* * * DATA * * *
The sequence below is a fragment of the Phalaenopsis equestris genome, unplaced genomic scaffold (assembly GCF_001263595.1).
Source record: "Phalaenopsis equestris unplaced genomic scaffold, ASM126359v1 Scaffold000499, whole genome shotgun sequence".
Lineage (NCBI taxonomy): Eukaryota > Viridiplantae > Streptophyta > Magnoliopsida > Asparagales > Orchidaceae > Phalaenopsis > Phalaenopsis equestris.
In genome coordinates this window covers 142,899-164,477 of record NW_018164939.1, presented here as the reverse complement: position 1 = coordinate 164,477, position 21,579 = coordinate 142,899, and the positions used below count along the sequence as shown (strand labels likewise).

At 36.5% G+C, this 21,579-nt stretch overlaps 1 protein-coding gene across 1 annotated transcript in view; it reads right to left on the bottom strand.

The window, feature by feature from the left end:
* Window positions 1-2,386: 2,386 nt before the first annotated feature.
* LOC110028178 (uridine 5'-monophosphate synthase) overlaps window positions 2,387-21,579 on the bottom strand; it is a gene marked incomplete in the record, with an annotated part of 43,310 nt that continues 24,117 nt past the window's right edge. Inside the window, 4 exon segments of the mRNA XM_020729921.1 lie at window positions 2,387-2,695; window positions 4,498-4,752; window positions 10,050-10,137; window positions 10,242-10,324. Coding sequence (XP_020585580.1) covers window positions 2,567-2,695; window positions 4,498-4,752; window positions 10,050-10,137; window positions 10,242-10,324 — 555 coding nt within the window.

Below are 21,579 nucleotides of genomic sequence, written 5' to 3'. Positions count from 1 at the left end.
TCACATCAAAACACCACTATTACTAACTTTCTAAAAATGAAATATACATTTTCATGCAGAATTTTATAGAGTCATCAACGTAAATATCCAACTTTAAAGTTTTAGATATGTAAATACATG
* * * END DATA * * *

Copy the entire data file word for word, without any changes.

The sequence below is a fragment of the Phalaenopsis equestris genome, unplaced genomic scaffold (assembly GCF_001263595.1).
Source record: "Phalaenopsis equestris unplaced genomic scaffold, ASM126359v1 Scaffold000499, whole genome shotgun sequence".
Lineage (NCBI taxonomy): Eukaryota > Viridiplantae > Streptophyta > Magnoliopsida > Asparagales > Orchidaceae > Phalaenopsis > Phalaenopsis equestris.
In genome coordinates this window covers 142,899-164,477 of record NW_018164939.1, presented here as the reverse complement: position 1 = coordinate 164,477, position 21,579 = coordinate 142,899, and the positions used below count along the sequence as shown (strand labels likewise).

At 36.5% G+C, this 21,579-nt stretch overlaps 1 protein-coding gene across 1 annotated transcript in view; it reads right to left on the bottom strand.

The window, feature by feature from the left end:
* Window positions 1-2,386: 2,386 nt before the first annotated feature.
* LOC110028178 (uridine 5'-monophosphate synthase) overlaps window positions 2,387-21,579 on the bottom strand; it is a gene marked incomplete in the record, with an annotated part of 43,310 nt that continues 24,117 nt past the window's right edge. Inside the window, 4 exon segments of the mRNA XM_020729921.1 lie at window positions 2,387-2,695; window positions 4,498-4,752; window positions 10,050-10,137; window positions 10,242-10,324. Coding sequence (XP_020585580.1) covers window positions 2,567-2,695; window positions 4,498-4,752; window positions 10,050-10,137; window positions 10,242-10,324 — 555 coding nt within the window.

Below are 21,579 nucleotides of genomic sequence, written 5' to 3'. Positions count from 1 at the left end.
TCACATCAAAACACCACTATTACTAACTTTCTAAAAATGAAATATACATTTTCATGCAGAATTTTATAGAGTCATCAACGTAAATATCCAACTTTAAAGTTTTAGATATGTAAATACATG